SEC Staff Grants No-Action Relief from Section 17(f) of the 1940 Act and Rule 17f-2 Thereunder with Respect to Self-Custody of Loan Interests

January 25, 2021

On January 13, 2021, the SEC staff (Staff) granted no-action relief pursuant to Section 17(f) of the 1940 Act and Rule 17f-2 thereunder with respect to certain funds (Funds) or their directors or officers if the Funds, each acting as self-custodian of its assets, maintain custody of loan interests pursuant to Rule 17f-2 in a certain manner and subject to certain conditions.

 

The no-action request (Request) indicated that the Funds invest in term or delayed draw corporate loans (Loans) that are originated, negotiated and structured by one or more financial institutions serving as primary lenders (Primary Lenders), and that the Primary Lenders may sell interests in the Loans (Loan Interests) to third parties, such as the Funds.  The Request further indicated that the Funds do not receive any securities certificate or other tangible evidence of ownership of the Loan Interest that could be custodied with their custodian or that, if endorsed and delivered to a subsequent purchaser, could be used by such purchaser to evidence its right to the Loan Interest; rather, the Loan Interests are reflected on records that are maintained on behalf of the borrower, typically by an administrative agent that administers Loans on behalf of the lending syndicate.  The Request also stated that the Funds’ practice has been to maintain the Loan Documents with the Funds’ custodian for safekeeping under a “sealed envelope safekeeping letter agreement,” but that in light of the volume of Loan transactions and the frequency of refinancings and paydowns, it has become highly burdensome to maintain copies of the Loan Documents with the Funds’ custodian, adding that custodians have become reluctant to safekeep paper documents like the Loan Documents, which may be subject to loss during natural disasters like Hurricane Sandy.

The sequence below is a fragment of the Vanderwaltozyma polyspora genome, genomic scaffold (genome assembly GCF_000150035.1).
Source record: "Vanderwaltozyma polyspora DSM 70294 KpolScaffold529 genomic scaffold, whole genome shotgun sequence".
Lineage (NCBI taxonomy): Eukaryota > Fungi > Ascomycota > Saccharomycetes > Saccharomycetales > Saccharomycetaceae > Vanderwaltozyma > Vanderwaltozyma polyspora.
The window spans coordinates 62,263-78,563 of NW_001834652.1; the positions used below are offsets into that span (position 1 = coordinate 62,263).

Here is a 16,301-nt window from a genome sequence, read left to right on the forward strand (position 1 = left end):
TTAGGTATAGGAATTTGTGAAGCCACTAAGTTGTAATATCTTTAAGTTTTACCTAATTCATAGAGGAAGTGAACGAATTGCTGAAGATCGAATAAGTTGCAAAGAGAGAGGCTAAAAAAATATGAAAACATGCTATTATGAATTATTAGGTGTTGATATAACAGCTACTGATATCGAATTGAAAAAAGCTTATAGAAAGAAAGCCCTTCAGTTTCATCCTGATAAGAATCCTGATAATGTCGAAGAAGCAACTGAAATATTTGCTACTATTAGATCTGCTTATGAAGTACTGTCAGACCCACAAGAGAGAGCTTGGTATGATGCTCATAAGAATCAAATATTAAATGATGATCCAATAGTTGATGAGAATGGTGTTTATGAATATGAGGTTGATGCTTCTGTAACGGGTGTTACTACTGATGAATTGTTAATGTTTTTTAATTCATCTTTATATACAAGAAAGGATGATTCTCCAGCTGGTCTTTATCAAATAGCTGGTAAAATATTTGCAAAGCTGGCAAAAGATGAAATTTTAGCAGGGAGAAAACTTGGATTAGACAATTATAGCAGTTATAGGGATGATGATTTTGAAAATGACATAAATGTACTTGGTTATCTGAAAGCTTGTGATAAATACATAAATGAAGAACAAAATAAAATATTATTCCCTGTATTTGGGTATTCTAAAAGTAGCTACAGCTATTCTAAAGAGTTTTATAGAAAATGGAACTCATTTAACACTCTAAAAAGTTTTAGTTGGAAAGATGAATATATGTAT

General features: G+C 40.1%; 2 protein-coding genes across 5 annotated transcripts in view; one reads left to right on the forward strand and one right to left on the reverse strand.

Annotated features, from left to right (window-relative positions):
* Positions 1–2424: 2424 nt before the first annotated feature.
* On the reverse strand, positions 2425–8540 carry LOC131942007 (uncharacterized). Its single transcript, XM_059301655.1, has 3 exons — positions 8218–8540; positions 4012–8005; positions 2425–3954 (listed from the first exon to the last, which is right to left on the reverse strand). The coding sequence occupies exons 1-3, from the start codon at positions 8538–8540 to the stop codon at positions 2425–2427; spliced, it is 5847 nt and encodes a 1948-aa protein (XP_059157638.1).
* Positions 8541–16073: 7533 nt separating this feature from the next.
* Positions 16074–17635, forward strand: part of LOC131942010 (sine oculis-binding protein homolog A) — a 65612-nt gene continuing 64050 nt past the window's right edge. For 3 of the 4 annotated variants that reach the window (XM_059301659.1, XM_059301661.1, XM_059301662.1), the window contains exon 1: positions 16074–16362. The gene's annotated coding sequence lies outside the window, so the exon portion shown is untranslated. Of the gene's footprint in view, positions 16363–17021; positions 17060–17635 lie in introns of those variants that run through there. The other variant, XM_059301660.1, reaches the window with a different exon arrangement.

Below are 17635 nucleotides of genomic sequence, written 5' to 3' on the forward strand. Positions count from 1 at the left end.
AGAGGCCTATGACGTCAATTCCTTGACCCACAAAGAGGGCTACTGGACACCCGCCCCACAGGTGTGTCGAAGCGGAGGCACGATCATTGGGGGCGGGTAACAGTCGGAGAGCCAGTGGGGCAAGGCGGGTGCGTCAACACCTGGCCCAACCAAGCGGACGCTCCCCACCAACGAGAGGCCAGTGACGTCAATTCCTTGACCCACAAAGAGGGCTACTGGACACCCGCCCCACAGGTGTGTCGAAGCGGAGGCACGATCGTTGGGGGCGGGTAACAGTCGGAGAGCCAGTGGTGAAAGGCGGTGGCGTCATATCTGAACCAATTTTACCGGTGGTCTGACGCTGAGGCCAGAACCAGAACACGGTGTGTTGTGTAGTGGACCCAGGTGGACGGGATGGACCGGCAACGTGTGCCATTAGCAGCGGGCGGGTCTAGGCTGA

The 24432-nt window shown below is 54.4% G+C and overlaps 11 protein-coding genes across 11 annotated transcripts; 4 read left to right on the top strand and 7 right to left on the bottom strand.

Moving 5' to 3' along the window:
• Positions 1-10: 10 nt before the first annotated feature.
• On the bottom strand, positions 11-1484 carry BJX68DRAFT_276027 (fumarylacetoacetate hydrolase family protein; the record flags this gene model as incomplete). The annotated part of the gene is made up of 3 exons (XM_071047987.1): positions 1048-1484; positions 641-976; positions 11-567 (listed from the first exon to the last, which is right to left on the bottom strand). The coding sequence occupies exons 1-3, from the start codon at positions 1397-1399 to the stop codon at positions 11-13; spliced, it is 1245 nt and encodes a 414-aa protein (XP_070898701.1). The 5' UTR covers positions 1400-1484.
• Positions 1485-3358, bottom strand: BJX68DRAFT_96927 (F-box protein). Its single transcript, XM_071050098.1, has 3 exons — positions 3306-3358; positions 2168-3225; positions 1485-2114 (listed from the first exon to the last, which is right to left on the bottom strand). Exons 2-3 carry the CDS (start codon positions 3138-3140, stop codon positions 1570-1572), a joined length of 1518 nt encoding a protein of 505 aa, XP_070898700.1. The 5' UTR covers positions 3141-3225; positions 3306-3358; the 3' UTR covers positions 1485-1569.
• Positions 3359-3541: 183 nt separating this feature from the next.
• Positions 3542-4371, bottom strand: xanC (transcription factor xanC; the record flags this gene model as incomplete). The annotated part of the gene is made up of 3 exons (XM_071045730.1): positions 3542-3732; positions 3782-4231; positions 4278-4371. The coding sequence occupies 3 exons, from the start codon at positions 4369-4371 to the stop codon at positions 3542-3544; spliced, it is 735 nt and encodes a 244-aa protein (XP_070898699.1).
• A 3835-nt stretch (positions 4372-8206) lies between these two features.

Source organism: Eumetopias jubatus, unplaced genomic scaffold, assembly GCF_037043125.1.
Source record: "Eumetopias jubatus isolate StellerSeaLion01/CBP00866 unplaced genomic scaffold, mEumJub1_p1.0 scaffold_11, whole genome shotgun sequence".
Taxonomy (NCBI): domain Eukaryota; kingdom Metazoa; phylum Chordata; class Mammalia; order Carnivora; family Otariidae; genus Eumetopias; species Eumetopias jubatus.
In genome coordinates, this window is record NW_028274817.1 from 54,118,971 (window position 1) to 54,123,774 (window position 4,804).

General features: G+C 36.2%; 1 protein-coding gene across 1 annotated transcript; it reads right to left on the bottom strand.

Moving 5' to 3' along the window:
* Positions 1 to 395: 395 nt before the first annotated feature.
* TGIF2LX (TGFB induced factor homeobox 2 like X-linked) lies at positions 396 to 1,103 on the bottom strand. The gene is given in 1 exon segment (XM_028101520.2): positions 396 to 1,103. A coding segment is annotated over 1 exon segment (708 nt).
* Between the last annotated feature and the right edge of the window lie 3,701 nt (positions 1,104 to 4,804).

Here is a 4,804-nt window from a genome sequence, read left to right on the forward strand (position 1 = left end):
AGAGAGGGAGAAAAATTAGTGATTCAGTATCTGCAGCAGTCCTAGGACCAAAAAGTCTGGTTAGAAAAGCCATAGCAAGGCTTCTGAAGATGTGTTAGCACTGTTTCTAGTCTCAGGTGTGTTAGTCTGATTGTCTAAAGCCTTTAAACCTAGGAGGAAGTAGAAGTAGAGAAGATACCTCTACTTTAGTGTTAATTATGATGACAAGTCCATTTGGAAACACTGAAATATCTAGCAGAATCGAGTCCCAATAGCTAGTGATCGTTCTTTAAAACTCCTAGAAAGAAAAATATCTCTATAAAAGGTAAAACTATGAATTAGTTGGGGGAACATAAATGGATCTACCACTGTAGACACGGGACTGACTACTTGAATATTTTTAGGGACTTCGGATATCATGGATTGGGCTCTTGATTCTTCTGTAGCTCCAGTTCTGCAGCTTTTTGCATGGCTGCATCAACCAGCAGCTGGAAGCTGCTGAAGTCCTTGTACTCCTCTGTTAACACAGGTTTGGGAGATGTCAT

The Request proposed that the Funds cease providing the Loan Documents to their custodian for safekeeping and instead proposed compliance with a modified version of Rule 17f-2 under the 1940 Act (rule governing fund “self-custody”), under the theory that, by holding the documentation of Loan Interests on the Funds’ records, the Funds would effectively be engaging in self-custody of the Funds’ Loan Interests.  Rule 17f-2 contains vaulting, access, notification, and verification requirements, including a requirement that each Fund’s securities and similar investments deemed to be in the custody of the Fund be verified by an independent public accountant at least three times annually.  The Request stated that the requirements of Rule 17f-2 present obstacles to, and impose unnecessary burdens on, self-custody of assets that are truly uncertificated or that are not represented by traditional securities, such as Loan Interests. The Request further proposed that the Funds would be subject to certain representations and conditions described in the Request as a means of complying with the conditions of Rule 17f-2, including the implementation of certain internal controls and verification procedures consistent with prior SEC no-action relief involving uncertificated investments with respect to fund-of-fund investments.  The Request noted, among other things, that each Fund represents it is subject to an annual audit during which an independent public accountant confirms all of the Fund’s investments, including its investments in Loan Interests, and reconciles the Loan Interests to the Fund’s account records.

The Staff granted the requested relief, based on the facts and representations in the Request, particularly the representations that the Funds were complying with audit requirements.

The Staff no-action letter is available at https://www.sec.gov/investment/klgates-011321-rule17f.


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Compliance, Investment Advisers, Investment Companies, Mutual Funds, Regulatory